January 26 was a pivotal moment in the development of Ukraine’s current political situation. On that day, the Ukrainian national parliament met for an extraordinary session and cancelled a package of anti-democratic laws it had adopted with massive procedural irregularities on January 16 to ease tensions in the country. Prime Minister Mykola Azrov, despised by protesters, stepped down the same day and President Yanukovych accepted his resignation. The following day, the parliament passed an amnesty bill for detained protestors. All of these events seem to spell good news for Ukraine’s political future, but the government’s willingness to embrace reform remains questionable at best.
The following weekend also saw increased efforts from the European Union to reach out to Ukraine. Following a security conference in Munich over the weekend, Catherine Ashton, the European Union’s foreign policy chief, confirmed that the United States and the European Union are putting together a short-term financial aid plan for Ukraine should its new government pursue economic and political reforms. Such aid is critical, as Ukraine’s economy is on the brink of default, especially after Russia decided to suspend the $2 billion installment of its $15 billion aid package last week. Finally, EU commissioner Stefan Fuele spoke of giving Ukraine the promise of EU accession, which has never been offered to Ukraine before.
These developments seem optimistic, but much still hangs in the balance. Many hoped that as the Ukrainian parliament reconvened on Tuesday, the pro-presidential Party of Regions would split, and a new parliamentary majority would form that would vote to return to the 2004 parliamentary-presidential constitution and limit presidential powers, form a new, broadly representative government, and pave the way for new legislative elections. However, despite several reports that a number of Party of Regions MPs are ready to support quick constitutional reform, the parliament so far has not moved in this direction. Instead, the Party of Regions officially advocates forming a commission to study possible constitutional changes—a strategy that the opposition paints as nothing more than a maneuver to buy time and avoid reforms. Clearly, there is an insufficient number of defectors ready to leave the Party of Regions and openly side with the opposition.
Therefore, the respite in street tensions may be short-lived, and increased tensions and violence may follow. Although President Yanukovych is in a weakened position, there are many signs that he does not intend to relinquish power, and hawks in his inner circle may be preparing to hold on by force.
One obstacle to further progress is the terms of the amnesty law for detained protesters. Since it was always clear that the opposition would reject this law, President Yanukovych’s sincerity in passing it is questionable. Indeed, he forced the parliament (by making personal appeals and by some accounts threatening his party) to vote for a revised version the bill. The law—which Ukrainian rights groups have already dubbed “law on hostages”—is worded so that the government can easily find a pretext not to apply it. The amnesty offer has a shelf life of fifteen days and expires if protesters do not fulfill its conditions by then. Amnesty would only be given if the protesters first evacuated all government and municipal buildings they had occupied in the capital and the provinces and clear the streets they had blocked. Under this version of the law, a blockade of even one side street anywhere in Ukraine can be considered failure to fulfill conditions. The Prosecutor General must confirm on its website that all conditions of the law have been fulfilled, but the authorities could easily claim that a street is not vacated and/or arrange for thugs-for-hire under their control to blockade something, even if protesters vacated every single street.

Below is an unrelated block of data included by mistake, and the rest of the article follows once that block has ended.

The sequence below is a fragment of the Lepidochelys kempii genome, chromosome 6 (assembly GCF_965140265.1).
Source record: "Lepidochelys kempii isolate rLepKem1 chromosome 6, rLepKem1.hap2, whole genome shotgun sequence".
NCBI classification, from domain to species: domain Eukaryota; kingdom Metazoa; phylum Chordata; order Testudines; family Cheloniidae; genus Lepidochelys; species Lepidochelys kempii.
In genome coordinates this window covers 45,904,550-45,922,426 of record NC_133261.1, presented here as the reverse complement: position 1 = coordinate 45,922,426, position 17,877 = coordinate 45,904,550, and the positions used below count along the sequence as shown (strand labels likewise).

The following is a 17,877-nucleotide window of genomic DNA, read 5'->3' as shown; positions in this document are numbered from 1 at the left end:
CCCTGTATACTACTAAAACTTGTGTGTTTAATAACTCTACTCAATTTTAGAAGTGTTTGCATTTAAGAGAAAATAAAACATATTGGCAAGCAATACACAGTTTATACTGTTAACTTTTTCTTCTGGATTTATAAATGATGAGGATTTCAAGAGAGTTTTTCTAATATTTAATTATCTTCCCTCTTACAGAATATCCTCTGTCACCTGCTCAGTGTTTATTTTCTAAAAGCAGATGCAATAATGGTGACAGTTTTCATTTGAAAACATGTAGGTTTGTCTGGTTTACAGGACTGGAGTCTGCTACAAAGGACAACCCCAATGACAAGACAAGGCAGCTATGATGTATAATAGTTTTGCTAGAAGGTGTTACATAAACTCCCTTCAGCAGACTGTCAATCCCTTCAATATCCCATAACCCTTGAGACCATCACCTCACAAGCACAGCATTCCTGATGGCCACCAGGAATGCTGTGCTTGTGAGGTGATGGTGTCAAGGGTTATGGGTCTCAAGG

The regime continues to rely on violence and intimidation, and there is evidence that the government may be planning further escalation. The Dzerkalo Tyzhnia, an influential weekly news source, reported that sources had confirmed that at a closed cabinet meeting on 27 January that the government decided to increase six-fold the size of the feared special forces police (Berkut and Grifon, currently numbering around four thousand and one thousand, respectively) and legalize the formation of “people’s brigades” to guard public order. This could be a way to legitimize thugs-for-hire, known in Ukraine as “titushki,” who have been beating and harassing protesters and opposition activists—often in tandem with police. The same periodical also published a copy of what it says is a draft government decree by the Ministry of Interior that proposes adding flamethrowers to the authorized arsenal of police engaged in “guarding public order.” The government denied that such plans were in the works, but suspicions persist.
The neutrality of the army has also been called into question; on 30 January, the Defense Ministry issued a statement calling the takeover of government buildings “unacceptable” and appealing to the president to “take urgent measures to stabilize the situation in the country.” Two days earlier, the online news site “Left Bank” reported that the officers of the general staff of the armed forces of Ukraine were on several occasions pressured to sign an appeal to Yanukovych. The website also published a copy of an urgent telegram with the same proposal allegedly sent by the deputy chief of the general staff to military units across Ukraine.